Saturday, October 24, 2009

Safety as We Age

My friend Kathy called me last night. She took her good mare Rosie out on a short ride around her neighborhood, or I should say tried to take Rosie out.

Rosie didn't want to go. She wanted to scream and yell at her corral buddy and refuse to leave sight of the barn.

Kathy said she wasn't that bad, but she was thinking about it.

The unfortunate part of this situation is Kathy let her go back to the barn.

"I didn't let her go straight back," Kathy told me, "I rode her past the barn the other way and turned her back before she got too bad."

"She'll give you the "got too bad" next ride," I told her, "she completely won this round."

Which as we all know, guarantees she will be twice as rotten next time.

"I should have made her go, but I got scared," Kathy said.

There are extenuating circumstances here. Kathy is the friend who was put in the hospital by Captain about a year and a half ago.

Captain slung her into an iron rail fence.

Kathy suffered a punctured lung, several broken ribs, a fractured clavicle and cracked vertebrae.

She had a long, painful recovery and came out of her accident with a healthy dose of fear.

Kathy is a hand. Pre-accident she would have straightened Miss Rosie out and continued on her way. Things have changed for my friend.

"I don't think you should have made yourself do anything," I said, "there's no reason to scare yourself and not enjoy your ride."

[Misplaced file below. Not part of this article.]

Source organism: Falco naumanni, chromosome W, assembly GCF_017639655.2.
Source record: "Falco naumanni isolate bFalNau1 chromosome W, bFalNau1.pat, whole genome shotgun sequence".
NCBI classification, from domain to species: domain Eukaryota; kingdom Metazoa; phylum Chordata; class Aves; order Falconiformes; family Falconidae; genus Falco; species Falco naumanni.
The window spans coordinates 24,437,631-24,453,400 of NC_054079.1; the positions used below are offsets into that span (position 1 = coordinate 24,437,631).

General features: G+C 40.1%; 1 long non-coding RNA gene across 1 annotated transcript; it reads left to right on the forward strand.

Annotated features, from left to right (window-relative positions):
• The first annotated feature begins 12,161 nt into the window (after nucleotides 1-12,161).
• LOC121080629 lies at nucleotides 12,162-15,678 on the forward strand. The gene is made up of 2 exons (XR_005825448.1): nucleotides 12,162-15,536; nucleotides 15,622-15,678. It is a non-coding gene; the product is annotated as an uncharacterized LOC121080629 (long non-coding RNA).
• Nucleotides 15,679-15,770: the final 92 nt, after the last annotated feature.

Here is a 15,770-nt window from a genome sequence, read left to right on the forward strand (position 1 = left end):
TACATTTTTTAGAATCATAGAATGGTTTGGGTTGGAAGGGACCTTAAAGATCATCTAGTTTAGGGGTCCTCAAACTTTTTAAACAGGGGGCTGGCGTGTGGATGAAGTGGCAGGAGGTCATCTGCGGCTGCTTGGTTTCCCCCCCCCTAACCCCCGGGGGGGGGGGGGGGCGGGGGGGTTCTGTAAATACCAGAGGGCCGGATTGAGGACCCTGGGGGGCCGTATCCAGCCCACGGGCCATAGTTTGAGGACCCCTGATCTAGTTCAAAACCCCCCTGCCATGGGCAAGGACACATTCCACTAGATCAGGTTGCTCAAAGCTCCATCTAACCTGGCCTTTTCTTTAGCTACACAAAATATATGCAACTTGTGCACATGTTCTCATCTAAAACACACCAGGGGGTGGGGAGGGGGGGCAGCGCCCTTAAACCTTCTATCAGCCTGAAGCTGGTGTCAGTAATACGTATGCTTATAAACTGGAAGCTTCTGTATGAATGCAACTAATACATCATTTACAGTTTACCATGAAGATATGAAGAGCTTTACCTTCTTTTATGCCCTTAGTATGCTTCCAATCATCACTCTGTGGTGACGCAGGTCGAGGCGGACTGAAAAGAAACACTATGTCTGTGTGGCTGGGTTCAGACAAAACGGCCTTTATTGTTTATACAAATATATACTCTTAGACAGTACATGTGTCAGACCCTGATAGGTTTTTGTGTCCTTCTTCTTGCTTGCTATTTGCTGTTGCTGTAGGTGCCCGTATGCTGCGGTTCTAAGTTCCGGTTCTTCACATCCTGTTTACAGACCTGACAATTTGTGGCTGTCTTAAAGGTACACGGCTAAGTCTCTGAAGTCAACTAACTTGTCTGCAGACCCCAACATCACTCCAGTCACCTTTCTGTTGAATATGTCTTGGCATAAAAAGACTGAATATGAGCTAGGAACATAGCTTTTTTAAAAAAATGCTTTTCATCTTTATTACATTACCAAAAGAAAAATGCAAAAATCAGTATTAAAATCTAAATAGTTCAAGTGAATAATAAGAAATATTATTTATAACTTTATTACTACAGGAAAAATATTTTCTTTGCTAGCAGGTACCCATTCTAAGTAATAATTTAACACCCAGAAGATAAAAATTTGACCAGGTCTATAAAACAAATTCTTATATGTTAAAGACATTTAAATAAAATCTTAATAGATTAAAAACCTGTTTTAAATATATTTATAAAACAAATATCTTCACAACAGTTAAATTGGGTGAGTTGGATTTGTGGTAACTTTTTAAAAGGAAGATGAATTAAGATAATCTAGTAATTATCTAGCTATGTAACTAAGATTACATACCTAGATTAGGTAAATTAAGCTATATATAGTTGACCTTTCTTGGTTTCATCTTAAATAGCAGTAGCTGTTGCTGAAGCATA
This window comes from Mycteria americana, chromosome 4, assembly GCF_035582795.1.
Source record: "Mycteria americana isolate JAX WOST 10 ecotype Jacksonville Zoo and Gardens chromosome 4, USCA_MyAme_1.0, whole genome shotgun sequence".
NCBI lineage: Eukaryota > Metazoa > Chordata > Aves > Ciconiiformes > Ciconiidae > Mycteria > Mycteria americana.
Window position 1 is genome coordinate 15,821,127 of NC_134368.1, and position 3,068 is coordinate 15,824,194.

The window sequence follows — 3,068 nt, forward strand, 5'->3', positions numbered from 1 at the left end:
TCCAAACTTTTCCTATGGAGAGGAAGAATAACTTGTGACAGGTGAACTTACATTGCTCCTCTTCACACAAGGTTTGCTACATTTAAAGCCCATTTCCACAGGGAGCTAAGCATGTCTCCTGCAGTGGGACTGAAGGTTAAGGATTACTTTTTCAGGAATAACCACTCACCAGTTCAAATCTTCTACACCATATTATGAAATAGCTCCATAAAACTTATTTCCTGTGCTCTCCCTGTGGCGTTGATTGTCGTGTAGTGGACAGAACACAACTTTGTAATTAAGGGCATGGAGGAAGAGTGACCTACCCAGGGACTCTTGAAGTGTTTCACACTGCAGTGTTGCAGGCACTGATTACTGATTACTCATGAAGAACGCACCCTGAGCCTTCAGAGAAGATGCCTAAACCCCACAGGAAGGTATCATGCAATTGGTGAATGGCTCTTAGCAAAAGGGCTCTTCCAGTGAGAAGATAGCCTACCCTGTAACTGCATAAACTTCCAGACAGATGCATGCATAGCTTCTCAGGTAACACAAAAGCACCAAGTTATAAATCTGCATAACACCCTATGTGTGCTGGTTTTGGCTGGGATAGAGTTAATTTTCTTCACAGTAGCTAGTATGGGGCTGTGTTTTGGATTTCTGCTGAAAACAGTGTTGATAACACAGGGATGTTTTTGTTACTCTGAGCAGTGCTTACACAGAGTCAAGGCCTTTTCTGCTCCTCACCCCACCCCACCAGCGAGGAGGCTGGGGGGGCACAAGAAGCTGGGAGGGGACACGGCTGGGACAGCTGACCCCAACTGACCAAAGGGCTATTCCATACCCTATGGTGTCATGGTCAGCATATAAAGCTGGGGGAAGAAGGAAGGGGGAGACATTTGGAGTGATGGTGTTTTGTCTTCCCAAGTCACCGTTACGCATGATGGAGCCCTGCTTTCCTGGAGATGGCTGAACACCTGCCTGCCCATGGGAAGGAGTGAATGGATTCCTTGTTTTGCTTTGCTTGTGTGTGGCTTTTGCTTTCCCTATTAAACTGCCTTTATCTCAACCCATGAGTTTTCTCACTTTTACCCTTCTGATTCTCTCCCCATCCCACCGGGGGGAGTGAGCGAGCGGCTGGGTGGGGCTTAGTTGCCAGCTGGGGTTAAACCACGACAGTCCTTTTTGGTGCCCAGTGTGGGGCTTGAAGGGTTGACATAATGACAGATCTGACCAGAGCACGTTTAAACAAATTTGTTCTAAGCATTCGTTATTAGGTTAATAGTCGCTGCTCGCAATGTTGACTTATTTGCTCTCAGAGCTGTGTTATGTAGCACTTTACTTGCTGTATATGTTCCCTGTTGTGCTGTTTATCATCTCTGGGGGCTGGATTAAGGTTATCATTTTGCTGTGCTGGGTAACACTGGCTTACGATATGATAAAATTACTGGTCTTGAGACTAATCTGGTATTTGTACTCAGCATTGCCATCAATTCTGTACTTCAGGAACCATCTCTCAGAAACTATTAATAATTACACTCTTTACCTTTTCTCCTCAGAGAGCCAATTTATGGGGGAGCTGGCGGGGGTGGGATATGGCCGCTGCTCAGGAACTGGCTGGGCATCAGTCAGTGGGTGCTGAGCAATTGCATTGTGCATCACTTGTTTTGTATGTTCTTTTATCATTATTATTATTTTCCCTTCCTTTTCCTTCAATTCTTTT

The fact of the matter is, Rosie's insecurity and resulting butt-head behavior are probably coming off of Kathy's fear.

Kathy has owned Rosie since she was 3 days old. Rosie's about to turn 11. Kathy broke her, trained her and has put hours of solid all around riding on her.

These two know each other inside and out, and the barn sour nonsense isn't really a big problem. They both know it too, but Kathy has very legitimate fear to deal with and Rosie can feel it.

So what to do?

I have had a slow and gradual change in my approach to my horses over the past couple of years. My sense of urgency is slowly seeping away.

I have more fear than I used to also. So I accept this as something I need to be aware of, but not cave to.

Pete is my favorite example lately, since I'm on him most of the time. I went on a beautiful trail ride with my daughter last weekend. We hit some nasty boggy stuff during a creek crossing.

Neither horse wanted to cross the water. Pete never wants to cross water, so I wasn't surprised, but my daughter's horse, Snicket is quite the water hound. He'll crash across just about anything, and is all the happier if he ends up swimming.

When Snicket flat out refused, I decided to step down and look things over.

The kidlet said, "What are you doing? They can ride across."

"I'm over 50 and I can step off if I want to," I told her and I was only joking a little.

Pete and I found a not-so-scary part of the creek and I jumped across. After a second, so did Pete. I hauled my carcass back up on his back and we were ready to go.

The kidlet fought for another 10 minutes or so and finally stepped off. She jumped the creek and Snicket went to follow. His hind legs landed in the creek and he was immediately sucked down into horse gobbling mud up to his butt.

Snicket hauled himself out and was fine, but there was a couple of good points made here.